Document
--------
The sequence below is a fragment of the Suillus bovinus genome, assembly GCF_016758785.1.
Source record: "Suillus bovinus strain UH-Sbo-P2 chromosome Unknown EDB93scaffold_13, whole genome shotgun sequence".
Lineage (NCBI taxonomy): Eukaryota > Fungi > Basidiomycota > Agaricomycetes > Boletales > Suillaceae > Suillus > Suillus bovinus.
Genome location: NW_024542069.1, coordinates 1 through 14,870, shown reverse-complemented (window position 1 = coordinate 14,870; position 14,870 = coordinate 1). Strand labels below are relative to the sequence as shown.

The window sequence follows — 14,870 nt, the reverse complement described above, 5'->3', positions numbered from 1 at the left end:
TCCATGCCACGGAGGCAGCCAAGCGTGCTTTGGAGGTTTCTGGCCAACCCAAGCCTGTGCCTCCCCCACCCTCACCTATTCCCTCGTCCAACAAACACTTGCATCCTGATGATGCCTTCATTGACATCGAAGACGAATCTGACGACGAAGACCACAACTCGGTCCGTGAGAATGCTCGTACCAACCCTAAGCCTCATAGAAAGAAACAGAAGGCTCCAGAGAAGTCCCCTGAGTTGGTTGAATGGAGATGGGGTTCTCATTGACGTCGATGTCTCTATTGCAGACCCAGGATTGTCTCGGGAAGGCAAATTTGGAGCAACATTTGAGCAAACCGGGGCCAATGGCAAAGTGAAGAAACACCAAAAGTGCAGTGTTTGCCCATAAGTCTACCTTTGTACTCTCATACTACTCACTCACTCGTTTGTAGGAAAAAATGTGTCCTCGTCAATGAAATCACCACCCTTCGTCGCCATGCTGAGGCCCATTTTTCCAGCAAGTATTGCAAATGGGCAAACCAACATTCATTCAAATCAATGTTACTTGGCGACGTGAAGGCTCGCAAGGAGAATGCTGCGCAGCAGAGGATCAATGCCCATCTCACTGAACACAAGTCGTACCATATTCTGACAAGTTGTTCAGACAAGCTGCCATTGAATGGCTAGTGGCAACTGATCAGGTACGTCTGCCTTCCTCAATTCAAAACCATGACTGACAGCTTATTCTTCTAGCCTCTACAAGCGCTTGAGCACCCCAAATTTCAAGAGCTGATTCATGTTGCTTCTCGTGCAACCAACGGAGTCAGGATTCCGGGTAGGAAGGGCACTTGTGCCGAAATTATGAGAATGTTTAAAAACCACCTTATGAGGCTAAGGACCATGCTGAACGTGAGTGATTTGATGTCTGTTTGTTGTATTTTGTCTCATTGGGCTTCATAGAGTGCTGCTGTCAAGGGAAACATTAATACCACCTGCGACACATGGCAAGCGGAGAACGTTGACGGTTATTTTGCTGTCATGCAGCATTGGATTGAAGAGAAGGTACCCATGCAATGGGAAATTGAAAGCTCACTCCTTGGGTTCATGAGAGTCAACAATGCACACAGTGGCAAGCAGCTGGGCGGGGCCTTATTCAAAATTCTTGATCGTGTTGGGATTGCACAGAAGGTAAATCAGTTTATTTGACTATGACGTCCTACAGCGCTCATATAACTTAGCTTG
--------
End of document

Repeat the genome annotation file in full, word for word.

The sequence below is a fragment of the Suillus bovinus genome, assembly GCF_016758785.1.
Source record: "Suillus bovinus strain UH-Sbo-P2 chromosome Unknown EDB93scaffold_13, whole genome shotgun sequence".
Lineage (NCBI taxonomy): Eukaryota > Fungi > Basidiomycota > Agaricomycetes > Boletales > Suillaceae > Suillus > Suillus bovinus.
Genome location: NW_024542069.1, coordinates 1 through 14,870, shown reverse-complemented (window position 1 = coordinate 14,870; position 14,870 = coordinate 1). Strand labels below are relative to the sequence as shown.

The window sequence follows — 14,870 nt, the reverse complement described above, 5'->3', positions numbered from 1 at the left end:
TCCATGCCACGGAGGCAGCCAAGCGTGCTTTGGAGGTTTCTGGCCAACCCAAGCCTGTGCCTCCCCCACCCTCACCTATTCCCTCGTCCAACAAACACTTGCATCCTGATGATGCCTTCATTGACATCGAAGACGAATCTGACGACGAAGACCACAACTCGGTCCGTGAGAATGCTCGTACCAACCCTAAGCCTCATAGAAAGAAACAGAAGGCTCCAGAGAAGTCCCCTGAGTTGGTTGAATGGAGATGGGGTTCTCATTGACGTCGATGTCTCTATTGCAGACCCAGGATTGTCTCGGGAAGGCAAATTTGGAGCAACATTTGAGCAAACCGGGGCCAATGGCAAAGTGAAGAAACACCAAAAGTGCAGTGTTTGCCCATAAGTCTACCTTTGTACTCTCATACTACTCACTCACTCGTTTGTAGGAAAAAATGTGTCCTCGTCAATGAAATCACCACCCTTCGTCGCCATGCTGAGGCCCATTTTTCCAGCAAGTATTGCAAATGGGCAAACCAACATTCATTCAAATCAATGTTACTTGGCGACGTGAAGGCTCGCAAGGAGAATGCTGCGCAGCAGAGGATCAATGCCCATCTCACTGAACACAAGTCGTACCATATTCTGACAAGTTGTTCAGACAAGCTGCCATTGAATGGCTAGTGGCAACTGATCAGGTACGTCTGCCTTCCTCAATTCAAAACCATGACTGACAGCTTATTCTTCTAGCCTCTACAAGCGCTTGAGCACCCCAAATTTCAAGAGCTGATTCATGTTGCTTCTCGTGCAACCAACGGAGTCAGGATTCCGGGTAGGAAGGGCACTTGTGCCGAAATTATGAGAATGTTTAAAAACCACCTTATGAGGCTAAGGACCATGCTGAACGTGAGTGATTTGATGTCTGTTTGTTGTATTTTGTCTCATTGGGCTTCATAGAGTGCTGCTGTCAAGGGAAACATTAATACCACCTGCGACACATGGCAAGCGGAGAACGTTGACGGTTATTTTGCTGTCATGCAGCATTGGATTGAAGAGAAGGTACCCATGCAATGGGAAATTGAAAGCTCACTCCTTGGGTTCATGAGAGTCAACAATGCACACAGTGGCAAGCAGCTGGGCGGGGCCTTATTCAAAATTCTTGATCGTGTTGGGATTGCACAGAAGGTAAATCAGTTTATTTGACTATGACGTCCTACAGCGCTCATATAACTTAGCTTG